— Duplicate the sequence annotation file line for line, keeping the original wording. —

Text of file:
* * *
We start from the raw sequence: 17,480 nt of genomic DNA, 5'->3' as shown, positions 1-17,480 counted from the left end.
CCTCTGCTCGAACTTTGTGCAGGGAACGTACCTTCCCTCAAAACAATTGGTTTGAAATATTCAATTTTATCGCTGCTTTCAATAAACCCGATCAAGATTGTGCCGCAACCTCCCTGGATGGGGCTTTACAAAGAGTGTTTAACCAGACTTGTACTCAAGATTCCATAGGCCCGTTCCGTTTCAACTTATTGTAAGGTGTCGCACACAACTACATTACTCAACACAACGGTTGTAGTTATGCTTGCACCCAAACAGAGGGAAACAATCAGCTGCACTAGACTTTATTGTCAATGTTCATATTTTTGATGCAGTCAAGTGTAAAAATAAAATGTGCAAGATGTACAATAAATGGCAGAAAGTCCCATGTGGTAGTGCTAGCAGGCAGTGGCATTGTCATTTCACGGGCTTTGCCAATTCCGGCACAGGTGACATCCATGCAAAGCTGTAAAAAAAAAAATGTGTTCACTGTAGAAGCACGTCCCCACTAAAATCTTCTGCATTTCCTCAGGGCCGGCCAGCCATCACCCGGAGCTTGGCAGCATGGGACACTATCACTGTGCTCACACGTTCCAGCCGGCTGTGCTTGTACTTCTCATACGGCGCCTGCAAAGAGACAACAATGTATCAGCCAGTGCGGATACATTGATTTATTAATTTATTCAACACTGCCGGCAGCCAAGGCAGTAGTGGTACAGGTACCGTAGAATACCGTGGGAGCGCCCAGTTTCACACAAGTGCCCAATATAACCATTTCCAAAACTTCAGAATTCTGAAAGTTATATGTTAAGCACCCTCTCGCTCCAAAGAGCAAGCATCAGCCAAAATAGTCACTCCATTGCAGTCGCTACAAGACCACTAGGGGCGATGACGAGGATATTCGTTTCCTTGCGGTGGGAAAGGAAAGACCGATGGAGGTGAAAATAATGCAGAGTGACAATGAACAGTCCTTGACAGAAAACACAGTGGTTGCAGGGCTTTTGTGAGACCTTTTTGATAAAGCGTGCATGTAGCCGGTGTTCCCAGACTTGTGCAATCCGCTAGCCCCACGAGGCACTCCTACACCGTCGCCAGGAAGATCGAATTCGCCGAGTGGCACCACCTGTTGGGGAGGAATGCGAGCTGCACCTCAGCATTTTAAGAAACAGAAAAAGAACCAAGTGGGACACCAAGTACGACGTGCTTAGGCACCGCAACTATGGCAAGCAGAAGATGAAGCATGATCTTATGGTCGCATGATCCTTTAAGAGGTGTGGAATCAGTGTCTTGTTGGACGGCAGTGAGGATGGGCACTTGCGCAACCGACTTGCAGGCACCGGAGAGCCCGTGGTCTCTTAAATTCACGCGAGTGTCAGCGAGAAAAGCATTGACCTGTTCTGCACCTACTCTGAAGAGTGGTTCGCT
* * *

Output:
We start from the raw sequence: 17,480 nt of genomic DNA, 5'->3' as shown, positions 1-17,480 counted from the left end.
CCTCTGCTCGAACTTTGTGCAGGGAACGTACCTTCCCTCAAAACAATTGGTTTGAAATATTCAATTTTATCGCTGCTTTCAATAAACCCGATCAAGATTGTGCCGCAACCTCCCTGGATGGGGCTTTACAAAGAGTGTTTAACCAGACTTGTACTCAAGATTCCATAGGCCCGTTCCGTTTCAACTTATTGTAAGGTGTCGCACACAACTACATTACTCAACACAACGGTTGTAGTTATGCTTGCACCCAAACAGAGGGAAACAATCAGCTGCACTAGACTTTATTGTCAATGTTCATATTTTTGATGCAGTCAAGTGTAAAAATAAAATGTGCAAGATGTACAATAAATGGCAGAAAGTCCCATGTGGTAGTGCTAGCAGGCAGTGGCATTGTCATTTCACGGGCTTTGCCAATTCCGGCACAGGTGACATCCATGCAAAGCTGTAAAAAAAAAAATGTGTTCACTGTAGAAGCACGTCCCCACTAAAATCTTCTGCATTTCCTCAGGGCCGGCCAGCCATCACCCGGAGCTTGGCAGCATGGGACACTATCACTGTGCTCACACGTTCCAGCCGGCTGTGCTTGTACTTCTCATACGGCGCCTGCAAAGAGACAACAATGTATCAGCCAGTGCGGATACATTGATTTATTAATTTATTCAACACTGCCGGCAGCCAAGGCAGTAGTGGTACAGGTACCGTAGAATACCGTGGGAGCGCCCAGTTTCACACAAGTGCCCAATATAACCATTTCCAAAACTTCAGAATTCTGAAAGTTATATGTTAAGCACCCTCTCGCTCCAAAGAGCAAGCATCAGCCAAAATAGTCACTCCATTGCAGTCGCTACAAGACCACTAGGGGCGATGACGAGGATATTCGTTTCCTTGCGGTGGGAAAGGAAAGACCGATGGAGGTGAAAATAATGCAGAGTGACAATGAACAGTCCTTGACAGAAAACACAGTGGTTGCAGGGCTTTTGTGAGACCTTTTTGATAAAGCGTGCATGTAGCCGGTGTTCCCAGACTTGTGCAATCCGCTAGCCCCACGAGGCACTCCTACACCGTCGCCAGGAAGATCGAATTCGCCGAGTGGCACCACCTGTTGGGGAGGAATGCGAGCTGCACCTCAGCATTTTAAGAAACAGAAAAAGAACCAAGTGGGACACCAAGTACGACGTGCTTAGGCACCGCAACTATGGCAAGCAGAAGATGAAGCATGATCTTATGGTCGCATGATCCTTTAAGAGGTGTGGAATCAGTGTCTTGTTGGACGGCAGTGAGGATGGGCACTTGCGCAACCGACTTGCAGGCACCGGAGAGCCCGTGGTCTCTTAAATTCACGCGAGTGTCAGCGAGAAAAGCATTGACCTGTTCTGCACCTACTCTGAAGAGTGGTTCGCT